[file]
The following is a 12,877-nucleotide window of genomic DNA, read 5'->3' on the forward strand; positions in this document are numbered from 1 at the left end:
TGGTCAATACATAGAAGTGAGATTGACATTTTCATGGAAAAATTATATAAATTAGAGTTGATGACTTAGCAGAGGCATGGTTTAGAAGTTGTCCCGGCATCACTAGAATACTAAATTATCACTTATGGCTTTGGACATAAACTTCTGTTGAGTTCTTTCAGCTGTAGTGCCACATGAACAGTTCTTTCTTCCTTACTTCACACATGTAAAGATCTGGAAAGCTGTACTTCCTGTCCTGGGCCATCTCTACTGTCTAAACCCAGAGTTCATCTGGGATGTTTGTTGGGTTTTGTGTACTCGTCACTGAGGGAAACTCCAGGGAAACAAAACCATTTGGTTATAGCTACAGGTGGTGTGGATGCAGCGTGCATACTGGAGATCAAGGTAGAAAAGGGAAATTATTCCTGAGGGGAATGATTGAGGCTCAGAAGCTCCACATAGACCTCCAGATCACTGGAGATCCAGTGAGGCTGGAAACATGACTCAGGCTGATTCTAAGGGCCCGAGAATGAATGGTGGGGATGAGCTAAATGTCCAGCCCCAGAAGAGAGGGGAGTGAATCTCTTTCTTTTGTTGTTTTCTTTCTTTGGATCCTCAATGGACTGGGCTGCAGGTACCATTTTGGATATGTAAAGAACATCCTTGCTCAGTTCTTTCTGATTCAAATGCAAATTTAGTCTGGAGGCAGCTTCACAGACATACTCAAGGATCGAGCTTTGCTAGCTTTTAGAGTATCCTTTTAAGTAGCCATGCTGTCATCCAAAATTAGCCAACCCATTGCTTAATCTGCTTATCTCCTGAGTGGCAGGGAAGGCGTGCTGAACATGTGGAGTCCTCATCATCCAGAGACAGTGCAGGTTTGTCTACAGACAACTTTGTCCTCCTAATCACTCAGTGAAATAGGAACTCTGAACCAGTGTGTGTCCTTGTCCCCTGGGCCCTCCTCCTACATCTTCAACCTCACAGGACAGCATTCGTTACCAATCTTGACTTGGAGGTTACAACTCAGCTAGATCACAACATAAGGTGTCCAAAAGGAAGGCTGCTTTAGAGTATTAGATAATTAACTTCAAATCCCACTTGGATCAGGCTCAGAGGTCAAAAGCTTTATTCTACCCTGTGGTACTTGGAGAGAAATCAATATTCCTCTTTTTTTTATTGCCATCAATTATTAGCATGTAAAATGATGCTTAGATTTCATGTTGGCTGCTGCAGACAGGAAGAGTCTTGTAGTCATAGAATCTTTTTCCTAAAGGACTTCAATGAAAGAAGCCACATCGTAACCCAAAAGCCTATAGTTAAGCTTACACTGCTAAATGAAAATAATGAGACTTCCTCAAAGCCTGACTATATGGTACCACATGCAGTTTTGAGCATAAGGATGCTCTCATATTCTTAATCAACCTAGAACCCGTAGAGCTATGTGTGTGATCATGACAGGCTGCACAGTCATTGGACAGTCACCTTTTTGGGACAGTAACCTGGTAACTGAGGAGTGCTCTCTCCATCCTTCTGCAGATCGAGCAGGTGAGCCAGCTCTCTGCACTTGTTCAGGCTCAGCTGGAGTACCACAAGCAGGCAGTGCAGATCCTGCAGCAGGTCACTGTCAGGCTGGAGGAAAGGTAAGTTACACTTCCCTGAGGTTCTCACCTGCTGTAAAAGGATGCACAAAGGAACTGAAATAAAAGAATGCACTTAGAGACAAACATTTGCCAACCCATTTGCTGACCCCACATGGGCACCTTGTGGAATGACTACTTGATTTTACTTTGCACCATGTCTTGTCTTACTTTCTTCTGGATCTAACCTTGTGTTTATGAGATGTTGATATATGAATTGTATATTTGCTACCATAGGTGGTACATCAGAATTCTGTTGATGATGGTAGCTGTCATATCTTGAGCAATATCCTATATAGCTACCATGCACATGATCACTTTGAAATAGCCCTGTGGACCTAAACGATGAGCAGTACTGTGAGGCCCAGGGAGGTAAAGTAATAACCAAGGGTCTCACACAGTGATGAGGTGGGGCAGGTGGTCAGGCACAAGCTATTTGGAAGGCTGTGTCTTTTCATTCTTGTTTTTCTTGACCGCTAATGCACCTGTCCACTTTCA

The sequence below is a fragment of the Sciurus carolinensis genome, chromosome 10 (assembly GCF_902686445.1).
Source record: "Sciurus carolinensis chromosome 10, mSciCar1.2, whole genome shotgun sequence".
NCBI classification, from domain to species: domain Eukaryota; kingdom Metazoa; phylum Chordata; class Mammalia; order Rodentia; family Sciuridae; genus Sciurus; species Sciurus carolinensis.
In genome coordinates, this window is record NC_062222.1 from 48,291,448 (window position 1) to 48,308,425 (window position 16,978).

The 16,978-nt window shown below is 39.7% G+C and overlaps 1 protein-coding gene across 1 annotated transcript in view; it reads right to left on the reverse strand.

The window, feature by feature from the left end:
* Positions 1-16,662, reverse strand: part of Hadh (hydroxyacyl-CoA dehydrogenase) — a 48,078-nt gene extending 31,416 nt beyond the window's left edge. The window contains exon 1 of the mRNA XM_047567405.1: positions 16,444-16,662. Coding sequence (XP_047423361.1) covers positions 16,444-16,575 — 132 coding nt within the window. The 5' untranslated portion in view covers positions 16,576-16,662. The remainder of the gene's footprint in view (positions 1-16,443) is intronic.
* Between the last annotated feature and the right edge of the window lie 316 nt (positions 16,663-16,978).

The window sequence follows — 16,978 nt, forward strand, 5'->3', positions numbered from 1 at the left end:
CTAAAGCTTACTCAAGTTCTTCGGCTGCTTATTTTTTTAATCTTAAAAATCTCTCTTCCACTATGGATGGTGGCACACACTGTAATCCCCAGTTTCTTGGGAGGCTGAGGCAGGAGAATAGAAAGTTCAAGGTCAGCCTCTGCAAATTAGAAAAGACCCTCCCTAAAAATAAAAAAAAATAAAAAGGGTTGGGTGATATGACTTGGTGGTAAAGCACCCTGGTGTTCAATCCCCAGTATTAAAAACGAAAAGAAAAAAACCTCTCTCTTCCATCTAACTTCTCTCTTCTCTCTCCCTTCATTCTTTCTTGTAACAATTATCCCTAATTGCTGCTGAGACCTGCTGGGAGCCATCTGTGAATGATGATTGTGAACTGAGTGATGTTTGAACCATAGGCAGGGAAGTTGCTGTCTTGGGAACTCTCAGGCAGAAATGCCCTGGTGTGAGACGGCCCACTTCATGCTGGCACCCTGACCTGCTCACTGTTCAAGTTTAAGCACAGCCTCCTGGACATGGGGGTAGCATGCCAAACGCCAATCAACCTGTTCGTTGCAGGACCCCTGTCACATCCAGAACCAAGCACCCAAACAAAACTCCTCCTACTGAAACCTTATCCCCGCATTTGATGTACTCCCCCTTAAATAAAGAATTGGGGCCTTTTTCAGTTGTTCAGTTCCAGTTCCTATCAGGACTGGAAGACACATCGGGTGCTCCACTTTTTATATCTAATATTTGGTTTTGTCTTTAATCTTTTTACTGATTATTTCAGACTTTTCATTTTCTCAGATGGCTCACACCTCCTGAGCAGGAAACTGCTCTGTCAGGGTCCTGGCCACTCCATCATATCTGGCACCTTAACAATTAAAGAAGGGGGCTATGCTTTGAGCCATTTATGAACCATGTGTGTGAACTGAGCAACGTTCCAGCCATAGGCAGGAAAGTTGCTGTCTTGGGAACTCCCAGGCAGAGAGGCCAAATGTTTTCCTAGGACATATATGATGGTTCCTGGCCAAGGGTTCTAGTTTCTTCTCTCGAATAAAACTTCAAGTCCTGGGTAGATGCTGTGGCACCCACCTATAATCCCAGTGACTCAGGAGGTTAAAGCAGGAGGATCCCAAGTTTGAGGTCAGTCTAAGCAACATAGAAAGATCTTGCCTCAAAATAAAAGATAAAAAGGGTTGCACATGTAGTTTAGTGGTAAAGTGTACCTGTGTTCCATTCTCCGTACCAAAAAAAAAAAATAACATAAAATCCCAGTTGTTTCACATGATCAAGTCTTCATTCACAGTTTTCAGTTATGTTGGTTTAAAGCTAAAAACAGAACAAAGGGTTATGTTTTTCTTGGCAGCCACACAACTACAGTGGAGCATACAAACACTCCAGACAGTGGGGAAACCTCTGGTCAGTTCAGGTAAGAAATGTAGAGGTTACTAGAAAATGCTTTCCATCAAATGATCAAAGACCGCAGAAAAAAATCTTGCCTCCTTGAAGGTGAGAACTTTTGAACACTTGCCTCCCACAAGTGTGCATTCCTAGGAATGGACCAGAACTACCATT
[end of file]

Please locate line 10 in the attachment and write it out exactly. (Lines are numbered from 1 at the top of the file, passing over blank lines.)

* Between the last annotated feature and the right edge of the window lie 316 nt (positions 16,663-16,978).